[168]       Simon Thomas: Diolch am hynny. Mae’n ymddangos, felly, fod y cynllun ffioedd yn arf trwsgl iawn, ac, yn sicr, nid oes modd i chi bwyso botwm a gweld rhywbeth yn digwydd yn uniongyrchol yn y system. Rwy’n cofio i ambell gynllun ffioedd gael ei wrthod ar y dechrau ac roedd yn rhaid i ambell sefydliad fynd yn ôl ac ailysgrifennu ei gynllun. A oes cyswllt, felly, rhwng yr hyn yr ydych newydd ei ddisgrifio o gwmpas cynllunio ffioedd a’r casgliad yn adroddiad swyddfa’r archwilydd, a oedd yn dweud bod rhaid i chi newid y ffordd yr ydych chi’n dosbarthu arian i sefydliadau er mwyn sicrhau bod sefydliadau yn cyflawni amcanion y Llywodraeth? Roedd hwnnw yn un o’r casgliadau yn yr adroddiad yw wythnos diwethaf. Ai dyna’r cyswllt, oherwydd ei fod yn anodd defnyddio’r cynllun ffioedd a’r arian sy’n ymrwymedig wrth y cynllun ffioedd i wir ddylanwadu ar bolisi?


Simon Thomas: Thank you for that. It therefore appears that the fee plan is a cumbersome tool, and there is certainly no way for you just to push a button and see something happening immediately in the system. I remember that some fee plans were rejected initially and some institutions had to go back to draw them up again. Therefore, is there a link between what you just described in terms of fee planning and the conclusion in the audit office’s report, which said that you ought to change the way that you distribute funding to institutions to ensure that institutions achieve the Government’s objectives? That was one of the conclusions in the report last week. Is that the link, because it is difficult to use the fee plan and the money that is tied in with those plans to really influence policy?

[169]       Dr Blaney: The reference in the WAO report essentially recognises that the amount of funding that we have left, as opposed to fee grant, has diminished substantially and is diminishing still further. So, I think that that is what it was talking about there. Clearly, you are right, the fee plan is—


[170]       Simon Thomas: It is talking about the 40% figure, not the 60% figure.


[171]       Dr Blaney: Yes, and once you ring-fence research and so on, you are talking about a very small percentage. We are in a process at the moment of determining exactly how we respond to that. You are right that the fee plan is a cumbersome one, or is a slightly less direct policy lever.


[172]       Ms Wilkinson: I would like to emphasise that there are responsible institutions that want to meet the policy objectives of Wales.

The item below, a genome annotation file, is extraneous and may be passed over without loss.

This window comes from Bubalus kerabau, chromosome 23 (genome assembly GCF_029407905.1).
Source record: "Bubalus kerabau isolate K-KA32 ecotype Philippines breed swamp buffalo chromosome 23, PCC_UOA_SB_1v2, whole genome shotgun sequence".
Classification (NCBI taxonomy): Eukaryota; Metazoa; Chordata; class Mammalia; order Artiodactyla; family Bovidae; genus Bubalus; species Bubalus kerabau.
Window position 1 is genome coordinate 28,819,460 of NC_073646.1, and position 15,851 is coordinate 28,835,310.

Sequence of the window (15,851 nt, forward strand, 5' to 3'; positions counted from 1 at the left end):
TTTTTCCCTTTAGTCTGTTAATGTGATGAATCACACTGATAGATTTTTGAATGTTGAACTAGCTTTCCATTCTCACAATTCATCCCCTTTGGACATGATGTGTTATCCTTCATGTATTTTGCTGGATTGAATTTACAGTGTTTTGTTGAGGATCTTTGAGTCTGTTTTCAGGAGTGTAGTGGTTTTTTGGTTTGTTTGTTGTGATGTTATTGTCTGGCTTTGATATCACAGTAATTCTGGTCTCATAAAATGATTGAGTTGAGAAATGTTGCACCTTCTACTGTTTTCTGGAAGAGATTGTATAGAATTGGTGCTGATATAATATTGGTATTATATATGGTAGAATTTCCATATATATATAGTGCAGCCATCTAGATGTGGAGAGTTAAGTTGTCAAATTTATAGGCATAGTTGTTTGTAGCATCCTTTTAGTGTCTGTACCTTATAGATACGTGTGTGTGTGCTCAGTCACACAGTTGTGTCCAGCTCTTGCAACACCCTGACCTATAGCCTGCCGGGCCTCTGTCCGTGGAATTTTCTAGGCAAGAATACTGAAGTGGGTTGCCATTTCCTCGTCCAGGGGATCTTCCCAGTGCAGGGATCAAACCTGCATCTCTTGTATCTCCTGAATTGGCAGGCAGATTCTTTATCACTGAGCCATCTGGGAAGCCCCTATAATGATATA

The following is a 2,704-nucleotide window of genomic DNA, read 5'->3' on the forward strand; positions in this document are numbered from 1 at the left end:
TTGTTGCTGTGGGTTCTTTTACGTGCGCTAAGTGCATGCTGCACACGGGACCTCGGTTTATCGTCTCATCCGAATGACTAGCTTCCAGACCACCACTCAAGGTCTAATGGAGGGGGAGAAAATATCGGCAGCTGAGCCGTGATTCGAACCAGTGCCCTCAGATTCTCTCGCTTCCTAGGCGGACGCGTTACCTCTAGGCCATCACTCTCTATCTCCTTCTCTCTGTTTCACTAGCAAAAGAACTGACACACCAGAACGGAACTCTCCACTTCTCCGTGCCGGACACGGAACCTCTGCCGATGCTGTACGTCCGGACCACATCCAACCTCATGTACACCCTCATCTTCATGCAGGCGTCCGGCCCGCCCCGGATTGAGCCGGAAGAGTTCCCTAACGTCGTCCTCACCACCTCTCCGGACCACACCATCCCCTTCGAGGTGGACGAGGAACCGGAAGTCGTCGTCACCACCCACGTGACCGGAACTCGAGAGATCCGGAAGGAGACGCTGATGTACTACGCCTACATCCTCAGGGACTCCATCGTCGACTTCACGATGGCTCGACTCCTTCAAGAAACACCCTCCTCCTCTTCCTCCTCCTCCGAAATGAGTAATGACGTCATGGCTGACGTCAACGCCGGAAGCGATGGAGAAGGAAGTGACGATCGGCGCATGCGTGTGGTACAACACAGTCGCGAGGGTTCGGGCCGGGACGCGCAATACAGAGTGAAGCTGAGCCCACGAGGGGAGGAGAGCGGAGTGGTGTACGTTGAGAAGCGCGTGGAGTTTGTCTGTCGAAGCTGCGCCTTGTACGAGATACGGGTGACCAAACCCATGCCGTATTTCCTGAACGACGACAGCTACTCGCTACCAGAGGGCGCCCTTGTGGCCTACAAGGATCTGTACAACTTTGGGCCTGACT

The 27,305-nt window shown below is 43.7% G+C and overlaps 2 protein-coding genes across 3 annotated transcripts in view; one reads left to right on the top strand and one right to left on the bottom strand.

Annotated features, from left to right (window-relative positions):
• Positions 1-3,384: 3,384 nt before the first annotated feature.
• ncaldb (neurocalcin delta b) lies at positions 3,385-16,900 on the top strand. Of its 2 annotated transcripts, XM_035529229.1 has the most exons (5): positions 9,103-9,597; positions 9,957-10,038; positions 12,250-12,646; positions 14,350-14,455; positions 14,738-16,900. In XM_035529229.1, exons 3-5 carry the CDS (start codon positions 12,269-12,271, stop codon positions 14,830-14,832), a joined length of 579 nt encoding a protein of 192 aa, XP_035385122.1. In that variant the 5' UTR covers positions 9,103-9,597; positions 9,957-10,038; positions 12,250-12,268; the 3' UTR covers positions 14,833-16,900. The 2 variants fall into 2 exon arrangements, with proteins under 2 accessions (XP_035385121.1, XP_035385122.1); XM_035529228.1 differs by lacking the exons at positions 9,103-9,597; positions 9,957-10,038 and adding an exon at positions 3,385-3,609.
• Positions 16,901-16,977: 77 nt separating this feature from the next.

[173]       Professor Hughes: It is important to say that the fee plan does not force us to do things that we do not want to do. The fee plan just lays out what is the correct strategy and a sensible strategy for the universities. HEFCW does not have anything in its strategy or objectives that is different from what the universities want to do. If we do not do what we say in our fee plan, then that affects the health of the institution. Any leverage that HEFCW might apply is, quite frankly, largely irrelevant to the institutions.


[174]       Dr Blaney: Oh, bless him. [Laughter.]


[175]       Jocelyn Davies: Dr Blaney, you heard it here first. [Laughter.]


[176]       Dr Blaney: The experience that we have with this process is that it is slightly different with different institutions. So, those institutions that we do not have to press quite so hard out of their comfort zone will have found it a more comfortable experience.


[177]       Simon Thomas: Is there any way of comparing the experience in Wales with the experience in England, which has been a little more contested, as I understand it?


[178]       Dr Blaney: I do not know that there is a way. There has been a bit of noise around the approach in England. The approach in England has been very much focused on just widening access, and the fee plans in Wales have had these two strands, which are the widening access strand and the promotion of higher education strand. There is a bit of a debate about what the promotion of higher education can encompass. So, they have had a broader focus in Wales. I suspect that it has also been easier, in process terms, in Wales to make sense of this, because it is the same body that is doing the funding and the fee plans, whereas in England they are done by separate organisations. So, taking a holistic view of what the institutions are delivering, and what their total resource base is, is a much harder thing to do in England.


[179]       Ms Hunt: The other difference is that there is more teaching funding available to HEFCE, and it has been able to use that to support some of the priority areas where our funding has had to reduce because of the fee grant implication. So, for example, our budget to support expensive subjects, such as medicine and dentistry, is increasingly under pressure, whereas in England that is expected to continue.


[180]       Simon Thomas: That was going to be my next question. You mentioned that several areas that were ring-fenced could not be touched and therefore put pressures on the rest of the budget. The one that you have not mentioned in that context is expensive subjects. Does that mean that that is even more under threat now?




[181]       Dr Blaney: Yes.


[182]       Simon Thomas: Thank you. My final question to both of you is about the aspect of the fee plan that is about widening access, particularly for those from low-income households. Now that you have had a bit of experience of the fee plans in operation, having been approved and in operation for—is it a full year, or two years, now?


[183]       Ms Hunt: Two years.